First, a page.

For most of his life, Bob Foote, owner of Foote Cattle Company in Kansas, has been in the cattle feeding business. Volatility is nothing new to him, but 2016 has been one of his most challenging years yet.
“Three years ago was probably the best year we ever had, and we went down since then,” he said.
The price peak may be in the rearview mirror, as the wet blanket today is an oversupply of protein.
“The story is pretty well known,” said Alan Brugler of Brugler Marketing. “There's just too much meat out there.”
“Following 4 to 5 percent increase in beef production this year, we're still going to be looking at another 2 to 3 percent increase in beef production in 2017,” said Don Close, RaboBank Protein Analyst.
Now that we're entering the final days of 2016, things are looking up.
“We actually think that cattle feeders are placing cattle today that have a substantially improved profit opportunity in 2017 over what's transpired in 2016,” said Close.
He said the number of feeder cattle imports from both Canada and Mexico declined this year, which is helping offset the increase in domestic production.
The weekly Sterling Profit Tracker has been mostly red this year, but the latest report for the week of November 25 showing green, with $52 per head gains. That's quite the reversal from the $51 per head losses feed yards saw last month, and the startling $486 losses that cut deep in 2015.
It's record carcass weights that pushed feeder prices down in 2015. Close said while average carcass weights are below year ago levels, it's still above the 5-year average.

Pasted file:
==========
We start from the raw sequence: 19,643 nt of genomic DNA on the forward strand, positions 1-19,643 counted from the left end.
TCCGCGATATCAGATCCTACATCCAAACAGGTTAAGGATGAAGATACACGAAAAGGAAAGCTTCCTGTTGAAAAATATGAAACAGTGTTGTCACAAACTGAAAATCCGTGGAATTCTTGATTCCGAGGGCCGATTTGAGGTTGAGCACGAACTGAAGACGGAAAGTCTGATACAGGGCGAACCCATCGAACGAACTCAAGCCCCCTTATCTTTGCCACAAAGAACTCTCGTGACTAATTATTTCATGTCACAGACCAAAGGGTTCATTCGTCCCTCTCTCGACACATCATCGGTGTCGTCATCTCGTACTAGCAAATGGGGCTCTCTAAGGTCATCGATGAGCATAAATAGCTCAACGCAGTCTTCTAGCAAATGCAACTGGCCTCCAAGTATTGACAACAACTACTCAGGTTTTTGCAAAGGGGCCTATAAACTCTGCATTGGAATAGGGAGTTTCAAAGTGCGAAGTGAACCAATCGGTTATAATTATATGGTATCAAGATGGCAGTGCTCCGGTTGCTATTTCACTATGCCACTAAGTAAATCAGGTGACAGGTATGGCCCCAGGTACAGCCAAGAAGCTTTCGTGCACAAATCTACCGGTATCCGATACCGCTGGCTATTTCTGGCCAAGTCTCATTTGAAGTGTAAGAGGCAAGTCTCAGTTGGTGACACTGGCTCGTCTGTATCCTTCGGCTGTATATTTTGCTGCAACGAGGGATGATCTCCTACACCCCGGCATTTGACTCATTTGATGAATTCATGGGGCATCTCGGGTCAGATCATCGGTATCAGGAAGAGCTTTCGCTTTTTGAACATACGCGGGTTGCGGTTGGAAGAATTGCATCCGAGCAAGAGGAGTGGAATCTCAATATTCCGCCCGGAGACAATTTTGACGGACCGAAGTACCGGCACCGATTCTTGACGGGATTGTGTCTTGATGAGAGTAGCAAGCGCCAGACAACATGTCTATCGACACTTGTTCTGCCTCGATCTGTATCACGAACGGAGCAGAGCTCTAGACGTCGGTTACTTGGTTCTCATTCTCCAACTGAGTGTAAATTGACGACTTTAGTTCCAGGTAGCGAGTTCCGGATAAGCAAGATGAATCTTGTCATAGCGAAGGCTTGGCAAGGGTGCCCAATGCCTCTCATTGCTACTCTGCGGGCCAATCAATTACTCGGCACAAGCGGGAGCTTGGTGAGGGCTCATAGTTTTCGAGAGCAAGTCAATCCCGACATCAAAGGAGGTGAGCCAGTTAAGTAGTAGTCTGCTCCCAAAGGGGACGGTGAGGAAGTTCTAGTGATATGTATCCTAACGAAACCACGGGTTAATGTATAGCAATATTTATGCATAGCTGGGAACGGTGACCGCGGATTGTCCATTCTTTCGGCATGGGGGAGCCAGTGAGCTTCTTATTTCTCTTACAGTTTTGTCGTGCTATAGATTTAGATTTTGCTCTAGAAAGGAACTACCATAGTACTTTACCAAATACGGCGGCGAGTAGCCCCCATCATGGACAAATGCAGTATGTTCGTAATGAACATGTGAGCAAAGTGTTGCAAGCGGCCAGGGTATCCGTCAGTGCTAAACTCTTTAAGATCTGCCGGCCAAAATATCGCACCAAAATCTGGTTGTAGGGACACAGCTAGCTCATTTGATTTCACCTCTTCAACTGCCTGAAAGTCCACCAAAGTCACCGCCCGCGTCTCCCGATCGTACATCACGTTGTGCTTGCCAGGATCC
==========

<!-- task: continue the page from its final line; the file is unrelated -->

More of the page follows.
“One thing producers could do to help reduce that escalation in beef tonnage, is simply start selling cattle at lighter weights, try to move these cattle out a little ahead of time and provide less tonnage on the market,” he said.
Beyond supply, cattle producers know they need more demand, and thankfully, now is the season for people to buy beef, with more interest from consumers in middle meats. Analysts like Close and Brugler think short-term, we've found a floor after being heavily oversold.
“That's still not to say we're not going to see some swings in prices in 2017, but we do think we're working from a price level that will provide more stability and a better marketing environment that what we've seen this year,” said Close.
While the bottom may be in for now, long-term, the picture is bleaker.
“I think long-term, the cattle cycle says we're still expanding cattle numbers, you'll probably sometime by 2018 go down to $80,” said Brugler. “I think cattlemen need to understand that. If the cycle continues, there's more to come.
Brugler said that's largely dependent upon pork and poultry. If those sectors cut back production, cattle may not dip that low, but it's a startling projection for which producers need to prepare.
“You've got to look hard at your operation,” said Brugler. “Should you be expanding, or should you be cutting back? Particularly on the cow-calf side of things.”
Close is hopeful the large price gap between live cattle prices and retail beef prices this year will tighten.
“One thing that would help more than anything is if we would finally start to see an easing of the sticky retail beef prices,” said Close. “The lower prices will encourage more consumer spending, more purchases of beef that would be a huge benefit in getting this tonnage cleared in the market.”
While the outlook for 2017 is better, Foote is taking in it in stride, hopeful the worst is behind him.
“It's not going to be no 2014 when we had a windbanger with outstanding profits, but we're going to be alright,” said Foote.
With three sons part of the family feed yard business, he has simple advice for young producers still trying to push through: hang on, as the situation will improve.